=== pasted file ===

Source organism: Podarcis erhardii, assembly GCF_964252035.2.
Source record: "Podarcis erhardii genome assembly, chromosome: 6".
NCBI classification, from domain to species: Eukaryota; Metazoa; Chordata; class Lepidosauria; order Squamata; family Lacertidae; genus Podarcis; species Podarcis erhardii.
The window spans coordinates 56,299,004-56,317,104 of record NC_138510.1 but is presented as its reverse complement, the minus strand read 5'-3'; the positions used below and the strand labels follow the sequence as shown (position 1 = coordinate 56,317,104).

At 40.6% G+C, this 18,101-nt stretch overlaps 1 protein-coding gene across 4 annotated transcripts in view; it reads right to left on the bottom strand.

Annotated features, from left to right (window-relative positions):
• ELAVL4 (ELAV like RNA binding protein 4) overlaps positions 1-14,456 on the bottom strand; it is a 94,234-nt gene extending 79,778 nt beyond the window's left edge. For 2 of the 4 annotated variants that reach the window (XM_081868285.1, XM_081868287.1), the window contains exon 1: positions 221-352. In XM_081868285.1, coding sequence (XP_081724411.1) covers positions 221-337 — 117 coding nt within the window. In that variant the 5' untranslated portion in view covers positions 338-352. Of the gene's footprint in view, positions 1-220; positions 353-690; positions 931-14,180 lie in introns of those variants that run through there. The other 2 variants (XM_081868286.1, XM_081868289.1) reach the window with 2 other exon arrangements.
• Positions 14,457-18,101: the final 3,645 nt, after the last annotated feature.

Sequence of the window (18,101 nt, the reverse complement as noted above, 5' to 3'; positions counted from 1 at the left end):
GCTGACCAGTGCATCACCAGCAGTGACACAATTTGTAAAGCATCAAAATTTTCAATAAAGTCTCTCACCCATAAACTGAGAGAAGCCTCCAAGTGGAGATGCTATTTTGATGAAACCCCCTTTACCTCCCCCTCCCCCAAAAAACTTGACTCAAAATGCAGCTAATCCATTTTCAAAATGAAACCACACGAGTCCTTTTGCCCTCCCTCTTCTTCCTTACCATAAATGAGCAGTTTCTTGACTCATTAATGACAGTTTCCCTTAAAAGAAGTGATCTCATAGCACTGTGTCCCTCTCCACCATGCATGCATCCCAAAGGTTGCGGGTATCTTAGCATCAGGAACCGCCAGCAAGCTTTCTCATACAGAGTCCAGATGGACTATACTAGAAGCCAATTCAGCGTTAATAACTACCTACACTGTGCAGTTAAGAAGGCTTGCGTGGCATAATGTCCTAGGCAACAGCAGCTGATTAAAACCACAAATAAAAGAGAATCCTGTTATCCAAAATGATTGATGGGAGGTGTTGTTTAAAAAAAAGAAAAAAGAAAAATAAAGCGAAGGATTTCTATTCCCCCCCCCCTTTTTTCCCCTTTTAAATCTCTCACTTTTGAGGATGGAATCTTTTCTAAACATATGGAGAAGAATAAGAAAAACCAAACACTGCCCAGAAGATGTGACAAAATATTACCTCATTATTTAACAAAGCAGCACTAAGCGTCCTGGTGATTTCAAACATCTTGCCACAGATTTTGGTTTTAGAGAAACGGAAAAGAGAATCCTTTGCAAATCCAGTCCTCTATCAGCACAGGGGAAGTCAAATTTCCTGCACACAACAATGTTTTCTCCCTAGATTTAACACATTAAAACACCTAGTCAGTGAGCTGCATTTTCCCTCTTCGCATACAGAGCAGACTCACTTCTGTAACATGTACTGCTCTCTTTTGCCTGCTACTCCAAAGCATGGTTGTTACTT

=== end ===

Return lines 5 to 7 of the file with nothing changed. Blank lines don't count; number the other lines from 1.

At 40.6% G+C, this 18,101-nt stretch overlaps 1 protein-coding gene across 4 annotated transcripts in view; it reads right to left on the bottom strand.

Annotated features, from left to right (window-relative positions):
• ELAVL4 (ELAV like RNA binding protein 4) overlaps positions 1-14,456 on the bottom strand; it is a 94,234-nt gene extending 79,778 nt beyond the window's left edge. For 2 of the 4 annotated variants that reach the window (XM_081868285.1, XM_081868287.1), the window contains exon 1: positions 221-352. In XM_081868285.1, coding sequence (XP_081724411.1) covers positions 221-337 — 117 coding nt within the window. In that variant the 5' untranslated portion in view covers positions 338-352. Of the gene's footprint in view, positions 1-220; positions 353-690; positions 931-14,180 lie in introns of those variants that run through there. The other 2 variants (XM_081868286.1, XM_081868289.1) reach the window with 2 other exon arrangements.